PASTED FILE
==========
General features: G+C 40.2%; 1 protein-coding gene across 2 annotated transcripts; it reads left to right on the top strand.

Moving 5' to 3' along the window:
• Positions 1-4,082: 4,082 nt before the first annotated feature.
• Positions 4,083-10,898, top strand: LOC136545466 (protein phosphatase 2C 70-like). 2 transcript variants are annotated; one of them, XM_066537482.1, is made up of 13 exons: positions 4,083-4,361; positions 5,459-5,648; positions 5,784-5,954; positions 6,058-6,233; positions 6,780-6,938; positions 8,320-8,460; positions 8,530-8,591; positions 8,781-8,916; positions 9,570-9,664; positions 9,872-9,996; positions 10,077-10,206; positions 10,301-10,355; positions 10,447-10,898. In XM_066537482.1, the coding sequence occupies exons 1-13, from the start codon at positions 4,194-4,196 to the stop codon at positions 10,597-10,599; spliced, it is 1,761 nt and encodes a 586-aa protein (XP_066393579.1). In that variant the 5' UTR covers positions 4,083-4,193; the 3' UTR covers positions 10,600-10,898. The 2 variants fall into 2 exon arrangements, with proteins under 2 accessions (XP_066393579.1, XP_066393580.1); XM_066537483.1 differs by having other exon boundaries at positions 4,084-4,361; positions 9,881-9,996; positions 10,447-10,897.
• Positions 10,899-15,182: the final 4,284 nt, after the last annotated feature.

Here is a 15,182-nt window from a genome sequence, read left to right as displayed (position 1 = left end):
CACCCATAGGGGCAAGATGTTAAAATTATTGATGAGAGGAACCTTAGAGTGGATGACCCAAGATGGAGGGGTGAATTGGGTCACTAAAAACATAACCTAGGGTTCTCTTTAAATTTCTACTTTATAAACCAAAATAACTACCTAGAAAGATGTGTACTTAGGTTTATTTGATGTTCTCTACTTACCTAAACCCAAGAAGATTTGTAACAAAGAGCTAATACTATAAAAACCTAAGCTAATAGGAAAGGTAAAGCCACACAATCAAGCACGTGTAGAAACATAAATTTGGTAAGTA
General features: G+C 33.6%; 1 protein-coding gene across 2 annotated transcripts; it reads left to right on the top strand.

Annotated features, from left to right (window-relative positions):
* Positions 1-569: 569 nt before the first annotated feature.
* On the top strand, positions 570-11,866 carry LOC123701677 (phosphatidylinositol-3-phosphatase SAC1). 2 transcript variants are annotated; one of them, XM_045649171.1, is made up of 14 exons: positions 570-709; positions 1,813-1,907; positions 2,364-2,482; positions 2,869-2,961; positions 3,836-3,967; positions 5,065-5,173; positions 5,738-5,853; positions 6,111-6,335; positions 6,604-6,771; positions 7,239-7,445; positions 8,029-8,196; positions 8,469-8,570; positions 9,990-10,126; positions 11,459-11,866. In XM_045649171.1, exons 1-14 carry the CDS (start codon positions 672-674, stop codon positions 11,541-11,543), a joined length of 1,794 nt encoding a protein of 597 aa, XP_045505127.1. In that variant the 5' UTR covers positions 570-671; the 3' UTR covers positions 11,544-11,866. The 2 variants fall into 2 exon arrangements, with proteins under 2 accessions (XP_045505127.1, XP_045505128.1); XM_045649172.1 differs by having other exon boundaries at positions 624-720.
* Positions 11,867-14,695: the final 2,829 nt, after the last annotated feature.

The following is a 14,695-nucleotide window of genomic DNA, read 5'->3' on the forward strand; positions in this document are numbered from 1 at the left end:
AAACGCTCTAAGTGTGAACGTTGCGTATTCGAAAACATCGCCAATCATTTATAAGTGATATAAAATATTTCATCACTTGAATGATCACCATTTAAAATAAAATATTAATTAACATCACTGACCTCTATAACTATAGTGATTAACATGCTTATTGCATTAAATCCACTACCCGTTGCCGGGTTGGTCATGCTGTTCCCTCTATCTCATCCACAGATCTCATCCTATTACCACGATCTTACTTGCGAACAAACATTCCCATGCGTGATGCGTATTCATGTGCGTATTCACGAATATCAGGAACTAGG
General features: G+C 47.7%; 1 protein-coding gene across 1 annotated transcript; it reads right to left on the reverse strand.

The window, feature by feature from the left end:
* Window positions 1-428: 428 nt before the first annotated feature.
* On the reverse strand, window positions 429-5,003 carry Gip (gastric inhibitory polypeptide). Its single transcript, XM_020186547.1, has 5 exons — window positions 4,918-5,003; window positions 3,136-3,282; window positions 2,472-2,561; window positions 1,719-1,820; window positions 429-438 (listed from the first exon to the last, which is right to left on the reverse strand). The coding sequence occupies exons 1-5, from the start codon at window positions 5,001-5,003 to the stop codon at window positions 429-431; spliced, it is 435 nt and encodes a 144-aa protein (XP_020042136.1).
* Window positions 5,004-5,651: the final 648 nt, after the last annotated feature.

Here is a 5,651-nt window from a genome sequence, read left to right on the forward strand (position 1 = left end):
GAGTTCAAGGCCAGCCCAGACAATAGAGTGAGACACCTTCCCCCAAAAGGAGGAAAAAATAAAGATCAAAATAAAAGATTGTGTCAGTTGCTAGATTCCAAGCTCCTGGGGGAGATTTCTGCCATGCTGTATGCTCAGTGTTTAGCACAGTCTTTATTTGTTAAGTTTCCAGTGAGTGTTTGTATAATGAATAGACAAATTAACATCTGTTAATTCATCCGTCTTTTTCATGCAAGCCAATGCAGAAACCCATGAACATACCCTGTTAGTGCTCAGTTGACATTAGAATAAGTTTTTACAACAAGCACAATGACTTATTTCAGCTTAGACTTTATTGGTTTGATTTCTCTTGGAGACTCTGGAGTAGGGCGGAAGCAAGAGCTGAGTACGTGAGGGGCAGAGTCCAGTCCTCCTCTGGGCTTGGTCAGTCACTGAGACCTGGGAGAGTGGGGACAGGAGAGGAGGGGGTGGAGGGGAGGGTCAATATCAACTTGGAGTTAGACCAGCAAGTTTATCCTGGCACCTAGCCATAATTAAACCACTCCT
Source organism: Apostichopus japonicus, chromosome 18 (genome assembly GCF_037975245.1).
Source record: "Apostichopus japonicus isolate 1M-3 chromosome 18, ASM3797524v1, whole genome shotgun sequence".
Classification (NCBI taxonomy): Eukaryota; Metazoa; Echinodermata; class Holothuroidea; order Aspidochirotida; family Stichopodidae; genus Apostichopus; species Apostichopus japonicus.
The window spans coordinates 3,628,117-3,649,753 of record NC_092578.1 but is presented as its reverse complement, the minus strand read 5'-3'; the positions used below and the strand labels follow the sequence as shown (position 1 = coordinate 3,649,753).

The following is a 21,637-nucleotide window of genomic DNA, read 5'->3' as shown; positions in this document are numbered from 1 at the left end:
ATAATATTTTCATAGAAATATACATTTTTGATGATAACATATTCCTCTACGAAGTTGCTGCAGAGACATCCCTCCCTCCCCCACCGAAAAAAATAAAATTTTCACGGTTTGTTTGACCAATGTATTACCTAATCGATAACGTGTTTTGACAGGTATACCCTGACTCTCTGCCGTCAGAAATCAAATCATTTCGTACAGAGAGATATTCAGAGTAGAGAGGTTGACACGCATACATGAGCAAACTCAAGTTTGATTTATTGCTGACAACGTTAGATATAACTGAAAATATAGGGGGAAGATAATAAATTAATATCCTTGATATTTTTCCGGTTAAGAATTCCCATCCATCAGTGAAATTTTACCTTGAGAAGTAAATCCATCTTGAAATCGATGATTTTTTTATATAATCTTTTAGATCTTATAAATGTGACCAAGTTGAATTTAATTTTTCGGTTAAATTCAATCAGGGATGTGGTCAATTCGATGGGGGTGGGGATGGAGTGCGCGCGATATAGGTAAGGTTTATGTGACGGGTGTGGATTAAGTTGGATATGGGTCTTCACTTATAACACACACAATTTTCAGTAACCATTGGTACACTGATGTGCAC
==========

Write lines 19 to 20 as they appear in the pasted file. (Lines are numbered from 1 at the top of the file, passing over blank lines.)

* Window positions 5,004-5,651: the final 648 nt, after the last annotated feature.

Here is a 5,651-nt window from a genome sequence, read left to right on the forward strand (position 1 = left end):